December 5, 2012, - 3:16 pm

Dave Brubeck, Jazz Great (& Anti-War Liberal), RIP

By Debbie Schlussel

Longtime readers know that I’m a jazz fan and especially like the work of Dave Brubeck, tastes I learned from my late father who used to take me to many jazz concerts and gave me his CD collection which includes a lot of Brubeck’s work. Brubeck, a tremendous, prolific talent–both a pianist and composer–died today at age 91. Even if you don’t know of Brubeck, you’ve no doubt heard what he’s most famous for, “Take Five,” which he did not write (it’s in the video below), and you probably know his “Charlie Brown” work. Or his “Blue Rondo a la Turk” (also in a video below).

Dave Brubeck, Kennedy Center Honoree, 2009

When I say I’m a fan of his work, it doesn’t include his anti-War stuff to protest Vietnam. I noted that and what he did during World War II when he turned 90. Here’s part of what I said then:

Over his nine decades he’s contributed a lot to American music, for the better (though I definitely don’t agree with his musical protests during the Vietnam War, a noticeable hole in his otherwise positive contributions to America). Brubeck’s sense of rhythm, tempo, and melody–and the ability to arrange them into great sound–is incredible. And he’s a great jazz pianist, in addition. As a composer, he wrote for orchestras and even TV soundtracks, including the “Charlie Brown” specials. . . .


My dad’s favorite jazz musician, above all, was Dave Brubeck, individually, and the Dave Brubeck Quartet, as a group. I have a great deal of Brubeck’s music that I inherited from my dad. And my favorite is the very well-known “Take Five,” which Brubeck, himself, did not write. His partner, Paul Desmond, wrote it for the Quartet, and it’s long since become a classic.

In addition to enjoying the sounds of Brubeck and his Quartet, I love his story–a quintessentially American one. Born to a cattle rancher, he became a musical prodigy despite poor eyesight and had such a great ear for music, he could fake his way, even though he could not read the notes on the sheet music. He was drafted during World War II but his musical performance for soldiers was such a hit, he was ordered to form a band, which performed for the U.S. Armed Forces.

The one thing I detest about this great musical talent–and it is a huge black mark–is Brubeck’s protest of the Vietnam War, having written compositions against it and in memory of Vietnam War protesters who were shot on college campuses. That especially bothers me, since Brubeck, himself, got out of truly serving during World War II by playing in his band. Despite his actions during Vietnam, I still love his music. I just wish the boys who served in Vietnam and World War II, while Dave Brubeck played and composed, all got to live as long as he has. As we know, many did not, while protecting his right to compose, play, and protest. I wonder if my late father, who served in the U.S. Army during the Vietnam War and rightly despised the Vietnam War protesters, was aware of this. I wasn’t, but suspected it and looked it up because we know that most musicians tend to be lefties, especially during the ’60s. It’s not like Brubeck did Jane Fonda-type stuff. Not even close. But still . . . .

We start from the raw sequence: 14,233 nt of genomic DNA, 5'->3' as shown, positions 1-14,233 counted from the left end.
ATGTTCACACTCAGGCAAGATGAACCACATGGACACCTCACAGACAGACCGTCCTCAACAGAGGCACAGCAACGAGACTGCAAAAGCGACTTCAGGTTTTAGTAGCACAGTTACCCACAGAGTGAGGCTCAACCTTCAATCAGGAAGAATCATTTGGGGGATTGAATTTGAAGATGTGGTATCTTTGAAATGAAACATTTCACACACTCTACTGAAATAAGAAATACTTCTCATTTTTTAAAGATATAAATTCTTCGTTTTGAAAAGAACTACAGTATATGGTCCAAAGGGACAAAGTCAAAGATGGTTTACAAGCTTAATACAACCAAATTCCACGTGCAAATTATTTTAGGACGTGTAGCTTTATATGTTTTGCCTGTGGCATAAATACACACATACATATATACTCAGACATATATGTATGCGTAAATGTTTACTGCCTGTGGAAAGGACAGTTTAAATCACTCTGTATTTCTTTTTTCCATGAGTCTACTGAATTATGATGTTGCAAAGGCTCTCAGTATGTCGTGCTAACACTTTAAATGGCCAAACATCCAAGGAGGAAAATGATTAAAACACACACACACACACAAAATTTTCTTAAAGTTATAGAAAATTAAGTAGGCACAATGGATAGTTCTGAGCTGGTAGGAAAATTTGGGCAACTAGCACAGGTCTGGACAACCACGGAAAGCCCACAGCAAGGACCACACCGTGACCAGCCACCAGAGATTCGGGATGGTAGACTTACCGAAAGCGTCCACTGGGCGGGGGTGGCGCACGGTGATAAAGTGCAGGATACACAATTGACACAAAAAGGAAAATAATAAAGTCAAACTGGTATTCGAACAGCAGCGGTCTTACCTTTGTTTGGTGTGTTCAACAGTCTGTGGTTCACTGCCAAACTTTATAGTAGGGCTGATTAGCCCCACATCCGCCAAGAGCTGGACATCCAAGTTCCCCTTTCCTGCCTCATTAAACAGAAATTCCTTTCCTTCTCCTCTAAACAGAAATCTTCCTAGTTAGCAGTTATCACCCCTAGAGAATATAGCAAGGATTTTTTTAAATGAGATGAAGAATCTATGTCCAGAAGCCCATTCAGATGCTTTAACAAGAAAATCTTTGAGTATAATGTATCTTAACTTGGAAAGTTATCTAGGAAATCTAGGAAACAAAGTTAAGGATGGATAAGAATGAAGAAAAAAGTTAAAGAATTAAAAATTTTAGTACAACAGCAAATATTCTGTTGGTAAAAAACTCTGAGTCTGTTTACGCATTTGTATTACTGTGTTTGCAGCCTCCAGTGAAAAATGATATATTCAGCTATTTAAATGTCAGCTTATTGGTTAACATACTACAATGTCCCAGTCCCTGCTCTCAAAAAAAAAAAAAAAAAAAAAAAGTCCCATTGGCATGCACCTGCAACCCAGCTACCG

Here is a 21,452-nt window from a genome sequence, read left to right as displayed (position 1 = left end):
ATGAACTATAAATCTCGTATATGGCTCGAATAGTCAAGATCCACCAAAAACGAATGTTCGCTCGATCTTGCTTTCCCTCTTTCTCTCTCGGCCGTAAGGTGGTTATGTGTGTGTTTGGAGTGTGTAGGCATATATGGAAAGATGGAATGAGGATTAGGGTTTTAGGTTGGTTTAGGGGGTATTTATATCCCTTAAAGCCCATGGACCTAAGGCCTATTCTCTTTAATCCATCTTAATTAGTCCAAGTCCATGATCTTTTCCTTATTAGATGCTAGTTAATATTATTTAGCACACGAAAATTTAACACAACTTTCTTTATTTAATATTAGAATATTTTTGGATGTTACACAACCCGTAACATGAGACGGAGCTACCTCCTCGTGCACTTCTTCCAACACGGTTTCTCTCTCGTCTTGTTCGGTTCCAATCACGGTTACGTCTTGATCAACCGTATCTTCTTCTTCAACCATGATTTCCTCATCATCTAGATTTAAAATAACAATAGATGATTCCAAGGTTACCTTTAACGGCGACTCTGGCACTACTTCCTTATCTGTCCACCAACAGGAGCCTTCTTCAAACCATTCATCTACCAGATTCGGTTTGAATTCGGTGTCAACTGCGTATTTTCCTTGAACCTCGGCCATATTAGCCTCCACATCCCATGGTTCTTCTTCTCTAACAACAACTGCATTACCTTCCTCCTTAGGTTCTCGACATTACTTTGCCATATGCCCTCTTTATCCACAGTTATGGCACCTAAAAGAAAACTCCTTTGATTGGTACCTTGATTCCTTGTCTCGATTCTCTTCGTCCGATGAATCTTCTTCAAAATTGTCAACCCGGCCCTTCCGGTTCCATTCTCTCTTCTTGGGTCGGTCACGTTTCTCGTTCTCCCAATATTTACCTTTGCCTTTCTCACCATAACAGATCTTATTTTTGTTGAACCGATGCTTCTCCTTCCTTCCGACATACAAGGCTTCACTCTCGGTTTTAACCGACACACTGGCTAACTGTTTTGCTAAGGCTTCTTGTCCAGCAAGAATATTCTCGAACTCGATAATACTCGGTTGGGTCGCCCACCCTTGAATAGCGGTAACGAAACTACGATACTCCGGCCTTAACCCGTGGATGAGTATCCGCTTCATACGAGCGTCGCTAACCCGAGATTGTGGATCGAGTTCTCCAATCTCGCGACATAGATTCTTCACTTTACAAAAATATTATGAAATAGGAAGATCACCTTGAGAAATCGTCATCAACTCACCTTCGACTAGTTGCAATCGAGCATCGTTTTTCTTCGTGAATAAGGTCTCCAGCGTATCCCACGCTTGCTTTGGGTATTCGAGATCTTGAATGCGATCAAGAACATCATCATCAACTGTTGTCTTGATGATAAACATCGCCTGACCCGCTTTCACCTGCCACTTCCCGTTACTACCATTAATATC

Brubeck said he wrote his “Jewish Cantata” a/k/a “The Gates of Justice” because “three Jewish teachers shaped his life – philosopher Irving Goleman, composer Darius Milhaud and Jesus.” But other reports say he wrote it because he was upset over Black-Jewish animosity in the late ’60s. Typical liberal thinking: that a musical composition would overcome Black anti-Semitism against those who, frankly, bent over backwards and gave their lives for Black civil rights: the Jews.

In any event, I have to disregard his politics when appreciating his music. And note that Brubeck was a musical genius, whose great talent and ear are the kind of stuff sadly unrepeated in our society in which the hip hop culture and boy bands now dominate. They don’t make ‘em like they used to. And they don’t make Dave Brubecks.

Dave Brubeck, great American talent, Rest In Peace.

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17 Responses

I, as a rule, don’t admire musicians for their politics, faith (or lack thereof), compulsive behaviours or dietary habits. I respect them for their contribution to the contemporary soundscape that constantly surrounds us.

RIP and Godspeed, Dave Brubeck.

The Reverend Jacques on December 5, 2012 at 3:25 pm

The Charlie Brown Christmas music composer was Vince Guaraldi. Sounds a lot like Brubeck.
Take Five was indeed not written by Brubeck but by his sax player, Paul Desmond, who intended the piece as a showcase for The Dave Brubeck Quartet’s drummer, Joe Morello.

B: Brubeck composed music for other Charlie Brown specials, not the Christmas one. DS

BobOnStatenIsland on December 5, 2012 at 3:43 pm

    Actually, the only Peanuts special that Brubeck made any contributions to was “This Is America Charlie Brown” (1988) which included a few jazzy arrangements of some American standards, like this reworking of “A Bicycle Built For Two”

    http://www.youtube.com/watch?v=UNjoQpDBjGA

    After Vince Guaraldi passed away in early 1976, many different composers were hired to work on all subsequent Charlie Brown specials and do their best to duplicate his trademark sound.

    Irving on December 6, 2012 at 1:19 am

Unfortunately, most entertainers, especially in music, are of the Leftward persuasion. It’s in the blood of the creative set.

JeffT on December 5, 2012 at 3:43 pm